The four yarns I was using were all very different: a merino, a mohair, a silk blend and...um...sequins. Ready, set, go! I warped my loom as free-spirited as I could, making stripes of each of my yarns as I felt, none of them the same size and in no particular order. Be free, my spirit, be free! Part of me felt a little guilty I was using such expensive yarn for this experiment, but I hushed that voice and assured myself this was a good project worth the yarn I was using. My spirit deserves nice yarn, right? With the loom warped, I made myself two makeshift cardboard stick shuttles to accompany my Schacht shuttles to accommodate all four of my yarns and I was ready to go.
I want to tell you it was a wonderful, zen-filled experience weaving this scarf. That it was a peaceful journey where I listened to my soul as I painted with yarn. I want to tell you that, but I can't. Don't get me wrong, I actually love the end result and the journey was enlightening, but this was probably one of the most stressful weaving projects to date. I don't even know where to start. Mohair is sticky. Different yarns have different elasticity. Sequins do not fit through the holes of a 12-dent rigid heddle reed very well. Abrasion is a thing. Consistent tension is a bitch. The list is longer, but I think you get the idea.
Like I said, though, the journey was enlightening. Imperfection is okay and even beautiful. I leaned so much from this project I have certainly become a better weaver for it. It will probably be a good long while before I let my spirit go again, but I am glad I did it. Even if I had to cut each sequin off the yarn on the warp thread as I went, this scarf really reminds me that you live and learn and you should always dream big. Because I wove this after the kiddos were in bed, and to remind me of the journey, I have decided to call this scarf "Midnight Meandering." One of the best parts of this project was unrolling the cloth from my front roller on my loom. It was great seeing how my weaving turned out. I had an idea of what it was going to look like, but I did not really know how it would all look together. I am not gifting this scarf to anyone, I am going to keep it. It is mine...my self expression despite frustration and a reminder that sometimes we just need to let go, even if it doesn't always work out the way we want or expect-it can still be beautiful. (And every journey really is one of a kind.)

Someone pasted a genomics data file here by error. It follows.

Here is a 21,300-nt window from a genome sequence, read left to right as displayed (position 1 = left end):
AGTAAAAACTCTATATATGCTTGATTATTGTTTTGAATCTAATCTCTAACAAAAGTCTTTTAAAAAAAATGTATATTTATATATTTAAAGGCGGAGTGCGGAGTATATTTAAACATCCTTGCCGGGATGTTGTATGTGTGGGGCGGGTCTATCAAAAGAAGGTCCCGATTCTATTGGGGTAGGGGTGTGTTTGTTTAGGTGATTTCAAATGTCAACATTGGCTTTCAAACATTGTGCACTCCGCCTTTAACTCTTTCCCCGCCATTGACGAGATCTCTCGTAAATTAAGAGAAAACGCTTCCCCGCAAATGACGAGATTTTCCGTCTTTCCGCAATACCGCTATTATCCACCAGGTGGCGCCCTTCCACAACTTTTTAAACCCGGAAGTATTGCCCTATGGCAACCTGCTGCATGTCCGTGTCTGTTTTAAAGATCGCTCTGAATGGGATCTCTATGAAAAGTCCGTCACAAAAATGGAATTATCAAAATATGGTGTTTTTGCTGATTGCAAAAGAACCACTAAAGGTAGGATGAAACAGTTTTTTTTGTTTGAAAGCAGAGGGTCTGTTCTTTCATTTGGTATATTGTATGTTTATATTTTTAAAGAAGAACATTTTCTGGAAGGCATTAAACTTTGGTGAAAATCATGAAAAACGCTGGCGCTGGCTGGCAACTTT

I had never heard of this event until this year, but apparently it is because I sometimes live with my head in a hole. The Tour de Fleece has been an annual event for at least a decade, as far as I can tell, with many participants all over the world. As you might guess by the name, it is meant to take place concurrently with the Tour de France...get it? Spinning/spinning? Well, it made me laugh and think it was such a clever and cute idea, I wanted to learn to spin something just so I could participate. The idea is that you take time out of every day to spin some fiber. You may only have ten minutes to spare, but that is completely okay. There is a group on Ravelry for the event as well as competitions, so if that's your dish, you're in luck. Also, just like in the bicycling Tour de France, you can join spinning teams. It is really quite amazing. I, however, just wanted to participate quietly on my own, especially since I am just learning and I am not even using a wheel. I went the spindling route. (Much cheaper and seemed like a logical place to start my handspun adventures.) I get the impression, however, that the Tour de Fleece is a come-as-you-like type event, I feel like everyone is welcome however they spin.
I had a pile of fluff and a simple spindle I got in a goodie bag from a folk-fest, but I went ahead a bought myself a Louet bottom whorl spindle and some Blue Faced Leicester from The Woolery because it came recommended in the class I purchased on Craftsy. (It is a great class called "Spindling: From Fluff to Stuff;" I feel like it really gave me a solid foundation to explore spindling. I have linked it here in case you'd like to check it out.) My supplies cost less than $40 and I got my spindling class for $20, though if you are a beginner like me and not ready to spend a combined $60, there are a whole host of YouTube videos and DIY spindles that could make this an even cheaper place to start spinning.
Let me just say, the Tour de Fleece has been so much fun so far! I am really digging this whole spindling thing. I'm still not very good, but that will come with practice, I'm sure. But there is just something so peaceful and zen about the whole process. It helps clear my mind and relax me, even when I only try spindling for five minutes. And it is so easy to tote about, I can follow my kids around and still enjoy spinning. They think it's fun to watch, too. Bonus! They don't mind at all that their crazy fiber loving mother has found another thing to play with.
If there is a spinning bug, I think I've caught it. I want to spin up enough of this mixed top to ply the yarn and maybe make a fisherman's cap. That would be awesome. So, this is going to be my first post on spinning- we will see where this Tour de Fleece takes me and what awaits beyond the July finish line.